The Badlands Gaurdian

By Deek

I found this image a couple years ago on google earth, probably on one of those sites that lists interesting or unusual things you can find. They call this the Badlands Guardian. It’s a series of hills near Medicine Hat, Alberta. I drove through there last winter. Boring place. There is stuff on youtube about it from local news reports and such, it was only discovered recently by someone looking around on google earth. The view from the ground looks like nothing at all, just a bunch of green hills.
It looks exactly like a native american’s face. Well that’s what most people say, to me I’d say it even resembles more of an African face. These types of things are very peculiar. The probability that someone or something purposely shaped those hills to look like a face is extremely low, in my opinion. Unless it was aliens, a long time ago. Maybe the same people who created the Nazca lines. Them things is cool.
The funny thing is also that it’s not just eyes, a nose and mouth for example. The eye has an eyelid, eyebrow, it’s got the head dress, a spot that looks like an ear with a earing or headphone attached of some kind, even a cheekbone. It’s uncanny how many features the face has. With each feature you count you increase the complexity of the figure and the coincidence becomes more insane.
Then again it looks just like a hill, from any other angle other than looking at it north/south. It looks like the other hill edges beside it. Not like a face. So what is it? Nothing? Something? Why do we want to know… or do we. Always looking for meaning… I guess that’s just a natural process of our brain right? The seeing mechanism, seeing an object or whatever and automatically finding a meaning for it within our frame of knowledge. Is there something deeper there or is this face just an anomaly?
Related videos… google earth is incredible. What an amazing feat of technology.

Jim Morrison predicts the future

By Deek

Intro to Sacred Geometry

By: Cassiopoia
Sacred Geometry is the science of natural patterns found in all life forms. It is the underlying geometric code that everything in the universe obeys in one form or another. In nature, you can find examples of these patterns in the design of pinecones, flowers and leaves, fruit, shells, wings, trees, DNA molecules and atoms, snowflakes, eyes, etc.
Sacred Geometry is called “sacred” because it is about interconnectedness, the whole, and the harmony that exists in every situation through these patterns. To the Greeks, geometry was considered to be the perfect combination of logic and beauty and was therefore believed to be of divine origin. They thought geometric shapes were manifestations of absolute beauty. Sacred geometric ratios and equations were used in the design and building of ancient temples and monuments like the pyramids in Egypt or the temples in Greece. This is probably why many people feel intense energy in these places.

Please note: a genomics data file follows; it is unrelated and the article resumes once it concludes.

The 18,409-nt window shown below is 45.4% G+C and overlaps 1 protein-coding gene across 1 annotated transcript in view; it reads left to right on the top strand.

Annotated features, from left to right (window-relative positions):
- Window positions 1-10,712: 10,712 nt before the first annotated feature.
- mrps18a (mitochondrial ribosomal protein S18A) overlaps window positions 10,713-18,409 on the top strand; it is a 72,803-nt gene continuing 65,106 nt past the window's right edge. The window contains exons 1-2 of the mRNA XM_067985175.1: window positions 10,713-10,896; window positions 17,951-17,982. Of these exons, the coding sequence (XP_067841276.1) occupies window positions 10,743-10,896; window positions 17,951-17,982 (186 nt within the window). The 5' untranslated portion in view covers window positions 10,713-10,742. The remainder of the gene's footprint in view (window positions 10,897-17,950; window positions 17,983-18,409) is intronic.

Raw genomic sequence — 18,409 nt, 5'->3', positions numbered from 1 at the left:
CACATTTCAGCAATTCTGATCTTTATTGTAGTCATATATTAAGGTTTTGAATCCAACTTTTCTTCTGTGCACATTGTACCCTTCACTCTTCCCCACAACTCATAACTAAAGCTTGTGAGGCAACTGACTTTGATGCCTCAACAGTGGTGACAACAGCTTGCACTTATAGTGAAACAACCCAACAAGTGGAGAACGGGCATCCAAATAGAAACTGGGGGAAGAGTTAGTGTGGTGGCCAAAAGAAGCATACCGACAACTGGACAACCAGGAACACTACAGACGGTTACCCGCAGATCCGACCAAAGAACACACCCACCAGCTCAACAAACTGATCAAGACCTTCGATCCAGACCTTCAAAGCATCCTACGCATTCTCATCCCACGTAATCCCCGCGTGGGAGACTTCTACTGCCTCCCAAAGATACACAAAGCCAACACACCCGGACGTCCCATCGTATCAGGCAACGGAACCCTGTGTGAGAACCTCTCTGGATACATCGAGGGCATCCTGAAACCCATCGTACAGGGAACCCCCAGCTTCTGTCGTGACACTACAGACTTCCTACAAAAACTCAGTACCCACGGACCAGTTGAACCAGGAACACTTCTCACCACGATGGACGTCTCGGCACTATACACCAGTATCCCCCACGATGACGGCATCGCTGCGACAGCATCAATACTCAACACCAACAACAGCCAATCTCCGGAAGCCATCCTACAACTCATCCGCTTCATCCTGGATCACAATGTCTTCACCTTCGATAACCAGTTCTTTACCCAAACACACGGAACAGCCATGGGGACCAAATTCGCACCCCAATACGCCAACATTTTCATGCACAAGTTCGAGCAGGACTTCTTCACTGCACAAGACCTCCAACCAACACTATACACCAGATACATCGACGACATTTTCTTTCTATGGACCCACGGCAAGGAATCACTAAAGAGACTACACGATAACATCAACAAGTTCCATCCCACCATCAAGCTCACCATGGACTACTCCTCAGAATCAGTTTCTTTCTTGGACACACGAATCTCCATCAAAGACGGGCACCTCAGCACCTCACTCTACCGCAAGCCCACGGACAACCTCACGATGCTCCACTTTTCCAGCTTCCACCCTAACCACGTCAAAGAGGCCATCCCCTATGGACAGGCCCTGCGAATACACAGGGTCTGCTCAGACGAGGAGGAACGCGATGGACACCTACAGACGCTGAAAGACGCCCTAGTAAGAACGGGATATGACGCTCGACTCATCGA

The golden ratio (proportion, section, mean) is the unique ratio such that the ratio of the whole to the larger portion is the same as the ratio of the larger portion to the smaller portion. This theory goes back to at least 300 BC when Euclid wrote his book “Elements” which explains the ratio (or “phi”).

The golden proportion, or divine proportion, has been used to make things as aesthetically pleasing as they can be, and it has been known to evoke emotions in people. The Golden Rectangle is created by this ratio and you can see that the nautilus shell (Golden Spiral) looks quite a bit like it!

The 5 Platonic solids: Tetrahedron, Cube or (Hexahedron), Octahedron, Dodecahedron and Icosahedron, are models of crystal patterns that occur in mineral formations in many variations. These are the only five regular polyhedra, that is, the only five solids made from the same equilateral, equiangular polygons. To the Greeks, these solids symbolized fire, earth, air, spirit (or ether) and water. All of these solids can be found in Metatrons cube which I’ll talk about in another post.

The circle is at the center of sacred geometry as it symbolizes oneness. With overlapping circles, the sacred geometric “Flower of Life” is created.

Sacred geometry is everywhere around us. It exists in art, architecture, music, nature, ourselves. Oh, and if you’ve ever done psychedelic drugs you may have seen some of these awesome designs in the sky or in your heads! I hope you enjoyed this intro, I’ll write more about the cosmology and mystical aspects of some of these patterns in another post.

Here’s a link to an Intro by Charles Gilchrist. He has tons of videos about Sacred Geometry and he does artwork using the patterns too.

And some others…


By Deek

Interesting read on the psychadelic experience by Alan Watts

By Deek
I read this article a few years ago and found it to be true in every aspect, explains the psychadelic experience very well. The basics of it anyway. Funny thing is that I didn’t pay attention to the guy’s name, and I forgot all about the article. Then I stumbled upon Alan Watts again a couple years later through his videos and talks, and just realized now when I found this again that it was him who wrote it.
Look him up on youtube if you are not familiar with him. He’s a very unique speaker and has observed a lot about life. Here I’ll even do it for you:

Here is the article:

My Coca-Cola Essay published by McGraw-Hill

By MuthaPhukkinG